Dog trainer Laura Garber helped TODAY’s Natalie Morales train her adopted dog Zara, and now she's answering your questions! This week, Garber answers questions on how to deal with a fighting dogs, a dog who steals blankets, a pooch who refuses to urinate outside and more!
Q: My boyfriend and I both have dogs and we've been dating for 8 months. He has a female Akita and I have a female mutt. They've been in one big fight and that's been enough to scare me from allowing them to be together off-leash. It's impacting our relationship. Neither one of us wants to have to leave the dog home alone at night but we also want to spend time together. I'm thinking about seeing a dog trainer because I'm too nervous to let them try to play. Is it ever possible for us to live together or am I being a bad mom by dating this guy? — Heidi from Atlanta, Georgia
- Cara Delevingne Is a Master of Disguise (Sorta): See Her Paparazzi-Dodging Masks
- Jennifer Hudson Has an Unusual Plan to Become an 'EGOT'
- Big Brother's Frankie Grande Is Headed to Broadway
- NHL Suspends L.A. Kings' Slava Voynov on Domestic Violence Suspicion
- Kamara James, Olympic Fencer Who Battled Schizophrenia, Dies at 29
You’ve done the right thing by keeping them separated after their altercation. The more such interactions they have like that —even just challenging hard stares at each other from across the room — the more it eats away at any potential relationship they might have. I would definitely suggest finding a certified trainer who can help you build a positive relationship between the two dogs. They may never be best friends but they may at least learn how to tolerate each other.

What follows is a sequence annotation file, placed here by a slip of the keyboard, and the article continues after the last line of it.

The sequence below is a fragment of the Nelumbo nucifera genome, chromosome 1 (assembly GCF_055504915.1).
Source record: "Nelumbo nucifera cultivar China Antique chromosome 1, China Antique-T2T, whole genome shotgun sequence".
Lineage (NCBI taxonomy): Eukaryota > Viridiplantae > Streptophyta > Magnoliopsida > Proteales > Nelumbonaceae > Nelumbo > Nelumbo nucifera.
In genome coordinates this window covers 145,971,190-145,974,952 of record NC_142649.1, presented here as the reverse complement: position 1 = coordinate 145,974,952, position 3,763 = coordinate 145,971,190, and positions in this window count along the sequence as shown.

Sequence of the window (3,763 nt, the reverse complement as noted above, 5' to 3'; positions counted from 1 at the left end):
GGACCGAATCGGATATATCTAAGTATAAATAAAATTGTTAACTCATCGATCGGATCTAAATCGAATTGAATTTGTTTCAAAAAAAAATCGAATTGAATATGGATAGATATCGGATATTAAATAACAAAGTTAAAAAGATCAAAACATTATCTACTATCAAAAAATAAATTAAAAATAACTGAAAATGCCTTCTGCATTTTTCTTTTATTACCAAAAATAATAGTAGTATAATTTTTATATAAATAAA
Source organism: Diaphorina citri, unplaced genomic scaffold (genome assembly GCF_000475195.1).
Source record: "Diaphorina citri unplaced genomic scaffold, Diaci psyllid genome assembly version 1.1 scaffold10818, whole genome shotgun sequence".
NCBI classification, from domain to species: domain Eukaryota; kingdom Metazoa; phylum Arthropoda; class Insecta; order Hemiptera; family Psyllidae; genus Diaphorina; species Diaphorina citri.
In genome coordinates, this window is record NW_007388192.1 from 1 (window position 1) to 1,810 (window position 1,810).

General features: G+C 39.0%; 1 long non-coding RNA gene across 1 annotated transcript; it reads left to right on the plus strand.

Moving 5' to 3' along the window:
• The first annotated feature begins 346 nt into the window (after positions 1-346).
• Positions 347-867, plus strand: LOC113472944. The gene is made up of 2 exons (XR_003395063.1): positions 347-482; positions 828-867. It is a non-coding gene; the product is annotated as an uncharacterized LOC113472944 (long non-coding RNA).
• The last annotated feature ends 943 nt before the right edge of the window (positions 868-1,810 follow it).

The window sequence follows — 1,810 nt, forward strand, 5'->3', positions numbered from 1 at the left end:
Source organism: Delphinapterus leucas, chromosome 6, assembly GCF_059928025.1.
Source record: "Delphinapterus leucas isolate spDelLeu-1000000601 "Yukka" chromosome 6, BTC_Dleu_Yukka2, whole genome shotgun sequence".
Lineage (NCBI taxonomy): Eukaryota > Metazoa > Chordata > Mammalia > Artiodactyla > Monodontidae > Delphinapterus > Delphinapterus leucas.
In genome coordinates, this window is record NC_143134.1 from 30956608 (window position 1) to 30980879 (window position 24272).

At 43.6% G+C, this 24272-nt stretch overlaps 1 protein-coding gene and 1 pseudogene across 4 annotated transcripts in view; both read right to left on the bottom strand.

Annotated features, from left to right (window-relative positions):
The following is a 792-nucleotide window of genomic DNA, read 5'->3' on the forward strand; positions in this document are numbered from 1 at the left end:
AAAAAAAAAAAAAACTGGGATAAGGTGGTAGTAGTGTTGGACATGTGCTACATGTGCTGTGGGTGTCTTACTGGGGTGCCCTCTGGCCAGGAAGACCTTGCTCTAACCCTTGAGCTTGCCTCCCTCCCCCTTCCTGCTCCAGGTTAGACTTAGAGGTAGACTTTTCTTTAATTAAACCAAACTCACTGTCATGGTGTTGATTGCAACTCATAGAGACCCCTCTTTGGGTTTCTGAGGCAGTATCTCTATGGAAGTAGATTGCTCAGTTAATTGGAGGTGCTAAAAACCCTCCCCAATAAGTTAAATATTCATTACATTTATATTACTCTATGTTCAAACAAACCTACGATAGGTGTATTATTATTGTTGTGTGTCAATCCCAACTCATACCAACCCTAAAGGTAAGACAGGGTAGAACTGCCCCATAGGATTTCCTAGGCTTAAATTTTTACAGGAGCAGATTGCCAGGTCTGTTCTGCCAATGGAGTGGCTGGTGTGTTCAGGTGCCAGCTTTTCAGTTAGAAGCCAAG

Until you start the work, you should avoid all interactions between them, even from afar. As you start doing behavior modification with the trainer, you will be controlling their interactions to only those that occur within a managed working setting.
Q: I have a 2-year-old schnauzer who likes to tear up paper. If she finds a paper towel, paper napkin or just a sheet of paper, she shreds it. I have tried just telling her "No" but she still does it. She knows when she is doing wrong because her ears go back. Any suggestions? Her name is Nola so I wonder if saying "No" and her name are too similar.
— Susan from New Orleans, Louisiana
So Nola might not, in fact, know that she’s doing anything wrong. Her ears flicking back is an appeasement gesture which she may be doing simply to turn off your behavior (i.e. the harsh tone of your voice).
Ultimately, I would suggest doing some training so that you know that you are clearly communicating with her. Teach her the “drop it” cue so that you can ask her to let go of things (see my article Games to Play with Your Dog) and reward her with a tasty treat. Try to keep your home a bit puppy-proofed and give her alternatives like stuffed Kong toys as targets of her oral play (see my Kongs Fit for a King handout) — with the added benefit that she’s getting some mental stimulation by playing with them. Try to have more interactive walks with her as well so that she’s not hoovering the sidewalk, using “drop it” and “leave it” when you must.
Of course, there’s no way to keep a completely paper-free environment, but at least when she does pick something up you know that you’re talking the same language!
— LauraStory: Why won't my dog kiss me?
Q:We have two yellow Labradors, age 5. One is very passive and gentle. The other has some very challenging behaviors. He recently began taking all of our pillows and blankets outside through their doggie door. He has gone so far as to take blankets and quilts off of the bed and cushions off the couch to bring them outside. He does this mainly when we are not home. We now have to hide such items as much as possible. It has become a daunting task to make sure all pillows, blankets, etc. are put in closets before we leave the house.